6
$\begingroup$

If there was crossing over in mitosis, then there would various nature of somatic cells. May be that's the logic, but what is the mechanism? Why are there no crossover events during mitosis?

$\endgroup$
  • 8
    $\begingroup$ en.wikipedia.org/wiki/Mitotic_crossover $\endgroup$ – fileunderwater Feb 19 '15 at 20:36
  • $\begingroup$ During mitosis both sister chromatids are identical si there would be no benefit to crossing over. During mieosis a person receives one chromosome from each parent which will encourage homologous recombination or crossing over to promote gebetic diversity. $\endgroup$ – I-heart-XBP1 Feb 24 '15 at 16:42
  • $\begingroup$ during mitosis both sister chromatids are identical so no benifit of crossing over..During meiosis there are paternal and maternal chromosomes so crossing over promote genetid variability. $\endgroup$ – nadia Apr 4 '17 at 7:51
3
$\begingroup$

It can actually on very rare occasions however, it is also highly problematic and generally creates deleterious mutations and can inactivate genes. Depending on the location of the cell and the cross-over within the genome, it can also contribute to the formation of cancer. For instance, in the case of retinoblastoma, if there is one mutated copy of RAS on one chromosome and a normal copy on the other and mitotic crossing over occurs, then you can potentially remove the protective nonmutant copy of RAS from one of the daughter cells. This cell is then one step closer to becoming tumorgenic.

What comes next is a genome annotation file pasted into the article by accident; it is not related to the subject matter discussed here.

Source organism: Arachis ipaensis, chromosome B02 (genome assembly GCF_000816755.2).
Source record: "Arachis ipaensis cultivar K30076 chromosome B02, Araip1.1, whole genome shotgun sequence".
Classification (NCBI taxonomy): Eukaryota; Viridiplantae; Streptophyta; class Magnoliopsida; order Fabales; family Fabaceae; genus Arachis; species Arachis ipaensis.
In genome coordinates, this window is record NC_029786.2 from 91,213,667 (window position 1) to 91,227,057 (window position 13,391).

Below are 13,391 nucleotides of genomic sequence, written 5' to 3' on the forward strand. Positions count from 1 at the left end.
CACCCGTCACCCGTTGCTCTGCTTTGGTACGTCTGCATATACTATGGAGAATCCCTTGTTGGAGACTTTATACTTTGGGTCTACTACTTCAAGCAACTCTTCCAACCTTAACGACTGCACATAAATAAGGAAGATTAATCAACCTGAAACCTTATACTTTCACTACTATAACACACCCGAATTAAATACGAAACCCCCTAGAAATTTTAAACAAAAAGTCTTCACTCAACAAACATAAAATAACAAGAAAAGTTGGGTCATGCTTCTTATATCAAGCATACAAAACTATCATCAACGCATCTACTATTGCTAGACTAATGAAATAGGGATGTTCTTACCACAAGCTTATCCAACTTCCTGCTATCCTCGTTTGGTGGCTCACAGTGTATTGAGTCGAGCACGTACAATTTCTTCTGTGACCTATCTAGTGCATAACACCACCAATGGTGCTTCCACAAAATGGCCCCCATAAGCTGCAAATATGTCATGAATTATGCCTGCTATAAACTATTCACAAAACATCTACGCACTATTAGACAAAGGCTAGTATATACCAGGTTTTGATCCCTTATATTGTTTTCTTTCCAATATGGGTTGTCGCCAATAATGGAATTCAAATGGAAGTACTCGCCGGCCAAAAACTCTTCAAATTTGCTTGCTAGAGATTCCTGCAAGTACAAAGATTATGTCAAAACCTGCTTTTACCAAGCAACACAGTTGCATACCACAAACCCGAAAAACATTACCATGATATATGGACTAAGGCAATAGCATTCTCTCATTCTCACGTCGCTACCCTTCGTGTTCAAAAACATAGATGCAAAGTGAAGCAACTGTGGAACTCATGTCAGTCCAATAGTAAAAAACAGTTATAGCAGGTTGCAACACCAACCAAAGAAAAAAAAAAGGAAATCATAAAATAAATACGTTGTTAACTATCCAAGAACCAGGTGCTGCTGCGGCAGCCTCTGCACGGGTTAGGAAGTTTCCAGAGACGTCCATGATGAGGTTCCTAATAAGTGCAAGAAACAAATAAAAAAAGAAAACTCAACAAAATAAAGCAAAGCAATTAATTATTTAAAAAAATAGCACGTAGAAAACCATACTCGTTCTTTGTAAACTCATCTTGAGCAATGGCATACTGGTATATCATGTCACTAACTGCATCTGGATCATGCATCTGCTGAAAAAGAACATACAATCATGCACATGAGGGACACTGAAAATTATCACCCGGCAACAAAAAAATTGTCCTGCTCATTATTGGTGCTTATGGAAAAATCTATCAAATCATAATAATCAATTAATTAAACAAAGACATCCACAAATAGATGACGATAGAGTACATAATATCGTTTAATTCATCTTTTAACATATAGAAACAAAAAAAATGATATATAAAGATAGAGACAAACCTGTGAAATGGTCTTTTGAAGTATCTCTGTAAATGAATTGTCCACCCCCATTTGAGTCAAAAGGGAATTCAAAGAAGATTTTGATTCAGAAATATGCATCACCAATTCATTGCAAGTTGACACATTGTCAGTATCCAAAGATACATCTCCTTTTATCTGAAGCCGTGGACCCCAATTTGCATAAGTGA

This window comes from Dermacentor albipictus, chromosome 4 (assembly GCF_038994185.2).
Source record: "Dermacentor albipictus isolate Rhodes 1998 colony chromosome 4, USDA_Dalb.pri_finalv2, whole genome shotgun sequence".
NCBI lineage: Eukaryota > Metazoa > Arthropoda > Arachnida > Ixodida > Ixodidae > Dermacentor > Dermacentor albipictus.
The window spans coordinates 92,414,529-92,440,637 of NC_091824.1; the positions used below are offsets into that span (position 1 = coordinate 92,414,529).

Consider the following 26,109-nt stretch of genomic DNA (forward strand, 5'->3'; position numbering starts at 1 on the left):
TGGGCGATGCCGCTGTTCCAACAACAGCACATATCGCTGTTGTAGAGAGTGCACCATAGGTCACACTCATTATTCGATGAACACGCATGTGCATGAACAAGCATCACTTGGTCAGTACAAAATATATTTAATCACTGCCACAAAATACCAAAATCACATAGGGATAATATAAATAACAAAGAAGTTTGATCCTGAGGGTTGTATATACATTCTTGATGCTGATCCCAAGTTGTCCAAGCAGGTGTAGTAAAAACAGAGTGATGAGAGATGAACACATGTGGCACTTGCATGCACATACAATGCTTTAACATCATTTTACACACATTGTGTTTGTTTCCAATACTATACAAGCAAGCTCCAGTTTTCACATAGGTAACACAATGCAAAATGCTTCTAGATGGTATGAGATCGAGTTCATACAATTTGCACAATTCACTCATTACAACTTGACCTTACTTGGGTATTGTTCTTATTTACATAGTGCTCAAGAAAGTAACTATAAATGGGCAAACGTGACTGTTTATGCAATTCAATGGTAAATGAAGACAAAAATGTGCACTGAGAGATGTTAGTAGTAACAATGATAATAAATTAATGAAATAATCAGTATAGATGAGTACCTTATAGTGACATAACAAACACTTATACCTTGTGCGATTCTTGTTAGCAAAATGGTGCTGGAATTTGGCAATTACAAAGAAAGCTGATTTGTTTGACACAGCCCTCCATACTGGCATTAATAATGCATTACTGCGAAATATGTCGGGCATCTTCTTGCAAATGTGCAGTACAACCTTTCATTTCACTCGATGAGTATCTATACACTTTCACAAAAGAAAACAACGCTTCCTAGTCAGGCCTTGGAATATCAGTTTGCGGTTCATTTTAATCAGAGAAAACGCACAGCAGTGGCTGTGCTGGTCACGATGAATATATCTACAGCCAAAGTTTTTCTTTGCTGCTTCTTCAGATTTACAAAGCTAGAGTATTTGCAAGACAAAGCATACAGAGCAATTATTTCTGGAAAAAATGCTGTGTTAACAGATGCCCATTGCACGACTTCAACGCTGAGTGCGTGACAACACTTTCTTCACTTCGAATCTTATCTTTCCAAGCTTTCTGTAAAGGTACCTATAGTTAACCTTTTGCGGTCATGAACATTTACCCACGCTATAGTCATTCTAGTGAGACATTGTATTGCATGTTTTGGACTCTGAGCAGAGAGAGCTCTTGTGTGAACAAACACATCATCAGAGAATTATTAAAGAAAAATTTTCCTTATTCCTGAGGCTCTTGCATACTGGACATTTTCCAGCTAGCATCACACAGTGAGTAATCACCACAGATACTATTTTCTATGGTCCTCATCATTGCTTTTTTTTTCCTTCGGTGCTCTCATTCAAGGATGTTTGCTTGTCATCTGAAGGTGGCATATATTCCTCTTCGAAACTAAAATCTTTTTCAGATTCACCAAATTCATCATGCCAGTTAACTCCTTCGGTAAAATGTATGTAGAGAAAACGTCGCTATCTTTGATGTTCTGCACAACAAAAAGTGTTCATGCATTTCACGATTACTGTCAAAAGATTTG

Thus, one reason this may not occur ordinarily is to reduce the chance of causing such a cancer. As for why it does occur on the rare times it does, I am not certain as of the time of writing this.

Reference: The Biology of Cancer, by Robert A. Weinberg

$\endgroup$
2
$\begingroup$

The mechanism is straightforward: in Metaphase I of Meiosis, chromosomes line up in two lines, with homologous across from each other, which allows them to interact by crossing over. In Metaphase of Mitosis, the chromosomes are all lined up single file, so the homologous chromosomes cannot interact.

$\endgroup$
  • $\begingroup$ This seems to contradict the possibility of mitotic crossover. $\endgroup$ – March Ho Feb 20 '15 at 11:30
  • $\begingroup$ Yes, but mitotic crossover does not usually happen. It's more of a bug than a feature. $\endgroup$ – Breaking Bioinformatics Feb 22 '15 at 18:08

protected by Community Apr 4 '17 at 20:46

Thank you for your interest in this question. Because it has attracted low-quality or spam answers that had to be removed, posting an answer now requires 10 reputation on this site (the association bonus does not count).

Would you like to answer one of these unanswered questions instead?

Not the answer you're looking for? Browse other questions tagged or ask your own question.